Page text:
/* Cells in odd rows (1,3,5…) are another (excludes header cells) */
tr:nth-child(odd) td { background: #FEFEFE; }
</style>
</head>
<body>
<table width=”2000″ border=”1″>” + @headerRow + @html + ”</table>
</body>
</html>”;
‘;

EXEC sys.sp_executesql @realQuery, N’@html nvarchar(MAX) OUTPUT’, @[email protected] OUTPUT;
END;
GO

[/sql]

Doing the Work – Finding Long-Running Queries

This solution runs sp_WhoIsActive every minute and saves the output into a global temp table. From there, I look for any processes that have been running for more than the low threshold setting. Any of the processes that have not been identified and stored previously get logged, output to an HTML table, and an email alert sent.

Next, I take a second look at the table for anything that’s been running longer than the high threshold.  If a second email alert has not been sent for these processes, we output the same data and send the email. If two alerts have already been sent for these processes, I don’t do anything else at the moment. One of the next updates to this script will send an alert to our DevOps notification system for anything running longer than some final threshold (or maybe just the high threshold).

[sql]

USE DBA_stats;
GO

IF OBJECT_ID(‘LongRunningQueriesAlert’,’P’) IS NOT NULL
DROP PROCEDURE LongRunningQueriesAlert
GO

PRINT ‘Creating Stored Procedure: LongRunningQueriesAlert’;
GO

CREATE PROCEDURE [dbo].[LongRunningQueriesAlert]
@email_Subject VARCHAR(255) = ‘Long-Running Queries on ‘,
@low_threshold_min VARCHAR(2) = ‘5’,
@high_threshold_min VARCHAR(2) = ’30’,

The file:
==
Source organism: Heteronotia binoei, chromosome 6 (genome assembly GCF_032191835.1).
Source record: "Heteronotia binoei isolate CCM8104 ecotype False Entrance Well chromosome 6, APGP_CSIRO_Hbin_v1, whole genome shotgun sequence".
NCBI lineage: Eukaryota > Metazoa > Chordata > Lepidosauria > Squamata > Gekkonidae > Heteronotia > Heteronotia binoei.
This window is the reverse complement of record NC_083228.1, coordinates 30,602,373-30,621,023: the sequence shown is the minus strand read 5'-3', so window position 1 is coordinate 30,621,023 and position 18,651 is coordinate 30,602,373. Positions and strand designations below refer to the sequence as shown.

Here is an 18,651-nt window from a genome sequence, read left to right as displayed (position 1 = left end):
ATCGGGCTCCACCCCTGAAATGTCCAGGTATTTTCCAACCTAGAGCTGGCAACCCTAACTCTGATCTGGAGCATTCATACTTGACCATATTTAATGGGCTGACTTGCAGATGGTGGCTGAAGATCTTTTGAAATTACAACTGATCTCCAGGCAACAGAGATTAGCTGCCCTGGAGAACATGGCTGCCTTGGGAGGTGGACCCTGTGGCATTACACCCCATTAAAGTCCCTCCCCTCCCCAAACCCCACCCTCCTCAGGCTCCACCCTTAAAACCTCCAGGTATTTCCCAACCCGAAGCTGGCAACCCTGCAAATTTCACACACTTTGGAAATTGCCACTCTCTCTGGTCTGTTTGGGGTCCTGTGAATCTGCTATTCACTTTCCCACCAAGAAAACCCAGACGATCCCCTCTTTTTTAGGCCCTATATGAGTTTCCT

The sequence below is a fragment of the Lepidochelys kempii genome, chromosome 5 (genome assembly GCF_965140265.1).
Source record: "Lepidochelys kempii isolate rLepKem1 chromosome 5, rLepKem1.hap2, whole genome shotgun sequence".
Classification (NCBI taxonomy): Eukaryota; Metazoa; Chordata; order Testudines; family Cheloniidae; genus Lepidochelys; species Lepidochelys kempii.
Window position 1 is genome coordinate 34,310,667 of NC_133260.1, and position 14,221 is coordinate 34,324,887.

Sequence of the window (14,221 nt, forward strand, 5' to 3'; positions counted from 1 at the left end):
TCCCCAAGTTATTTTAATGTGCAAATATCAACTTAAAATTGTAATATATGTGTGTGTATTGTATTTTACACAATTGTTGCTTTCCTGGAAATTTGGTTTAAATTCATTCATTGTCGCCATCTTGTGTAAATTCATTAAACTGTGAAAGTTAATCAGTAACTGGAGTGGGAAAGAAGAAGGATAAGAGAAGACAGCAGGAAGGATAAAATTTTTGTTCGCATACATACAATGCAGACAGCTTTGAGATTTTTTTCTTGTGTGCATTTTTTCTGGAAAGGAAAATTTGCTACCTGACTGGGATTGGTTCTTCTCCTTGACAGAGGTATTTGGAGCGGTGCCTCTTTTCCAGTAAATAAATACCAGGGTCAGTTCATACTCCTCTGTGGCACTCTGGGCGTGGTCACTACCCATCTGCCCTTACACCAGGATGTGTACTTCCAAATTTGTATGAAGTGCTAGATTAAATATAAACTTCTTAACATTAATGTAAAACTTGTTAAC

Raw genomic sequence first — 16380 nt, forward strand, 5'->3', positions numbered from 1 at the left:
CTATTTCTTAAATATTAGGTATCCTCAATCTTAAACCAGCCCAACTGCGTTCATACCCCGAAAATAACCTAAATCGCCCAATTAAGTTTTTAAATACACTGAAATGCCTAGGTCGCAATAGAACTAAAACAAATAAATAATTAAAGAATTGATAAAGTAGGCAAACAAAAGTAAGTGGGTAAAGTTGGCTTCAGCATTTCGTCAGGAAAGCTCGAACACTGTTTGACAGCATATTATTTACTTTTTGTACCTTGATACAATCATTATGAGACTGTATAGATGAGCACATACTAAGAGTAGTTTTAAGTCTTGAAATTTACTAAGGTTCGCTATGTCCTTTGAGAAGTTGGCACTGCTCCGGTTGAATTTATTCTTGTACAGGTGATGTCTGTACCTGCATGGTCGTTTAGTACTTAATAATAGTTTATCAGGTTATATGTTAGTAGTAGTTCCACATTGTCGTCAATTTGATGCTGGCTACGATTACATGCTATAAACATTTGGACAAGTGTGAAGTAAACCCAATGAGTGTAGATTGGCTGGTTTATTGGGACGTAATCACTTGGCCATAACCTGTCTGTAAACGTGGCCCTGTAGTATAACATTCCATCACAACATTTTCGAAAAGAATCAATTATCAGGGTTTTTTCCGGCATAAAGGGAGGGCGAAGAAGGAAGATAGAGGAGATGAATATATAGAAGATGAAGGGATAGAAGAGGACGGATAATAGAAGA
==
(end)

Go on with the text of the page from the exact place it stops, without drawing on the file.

@dbmail_profile VARCHAR(128) = ‘DB Alerts’,
@email_recipients VARCHAR(500) = ‘[email protected]
AS
BEGIN

SET NOCOUNT ON;

DECLARE @server_name VARCHAR(255),
@schema NVARCHAR(4000),
@SQL NVARCHAR(4000),
@lrq_table VARCHAR(255),
@html NVARCHAR(MAX),
@low_threshold_subject VARCHAR(255),
@high_threshold_subject VARCHAR(255);

SET @server_name = @@SERVERNAME;
SET @email_Subject = @email_Subject + @server_name;

 

/*
Setting this to a global temp table so that it’s available to the select after it is
created and we insert data
*/
SET @lrq_table = QUOTENAME(‘##LongRunningQueries_’ + CAST(NEWID() as varchar(255)));

–create the logging temp table
IF OBJECT_ID(@lrq_table) IS NULL
BEGIN;
EXEC sp_WhoIsActive @get_transaction_info = 1,
@get_outer_command = 1,
@get_plans = 1,
@format_output=0, — Don’t format output so that it works in an email
@return_schema = 1,
@schema = @schema OUTPUT;
SET @schema = REPLACE(@schema, ‘<table_name>’, @lrq_table);

EXECUTE sp_executesql @schema;
END;

— Run WhoIsActive again and put results into the table
EXEC sp_WhoIsActive @get_transaction_info = 1,
@get_outer_command = 1,
@get_plans = 1,
@format_output=0,
@destination_table = @lrq_table,
@not_filter = ‘PITTPROCWIN01’, @not_filter_type = ‘host’;

/*
Insert any new long-running queries that haven’t existed before

The WHERE clause below is very specific at the moment and not very flexible.
Improvements to what we ignore and how we specify it are needed.
*/
SET @SQL = N’
INSERT INTO LongRunningQueries ([session_id], [sql_text], [sql_command], [login_name], [wait_info], [tran_log_writes], [CPU], [tempdb_allocations], [tempdb_current], [blocking_session_id], [reads], [writes], [physical_reads], [query_plan], [used_memory], [status], [tran_start_time], [open_tran_count], [percent_complete], [host_name], [database_name], [program_name], [start_time], [login_time], [request_id], [collection_time])
SELECT tempLRQ.*
from ‘ + @lrq_table + N’ tempLRQ
LEFT JOIN LongRunningQueries LRQ ON
LRQ.session_id = tempLRQ.session_id
AND LRQ.login_name = tempLRQ.login_name
AND LRQ.database_name = tempLRQ.database_name
AND LRQ.start_time = tempLRQ.start_time
WHERE LRQ.session_id IS NULL
AND tempLRQ.start_time < DATEADD(MINUTE,-‘ + @low_threshold_min + N’,GETDATE())
AND tempLRQ.database_name NOT in (”master”,”msdb”,”tempdb”,”DBA_Stats”)
AND tempLRQ.program_name NOT LIKE ”%Service Broker%”
AND tempLRQ.program_name <> ”SQBCoreService.exe”’;

EXEC sp_executesql @SQL;

/*
Now send the emails for any new long-running queries
*/
—- Using the new SPROC, format the output as HTML for the email,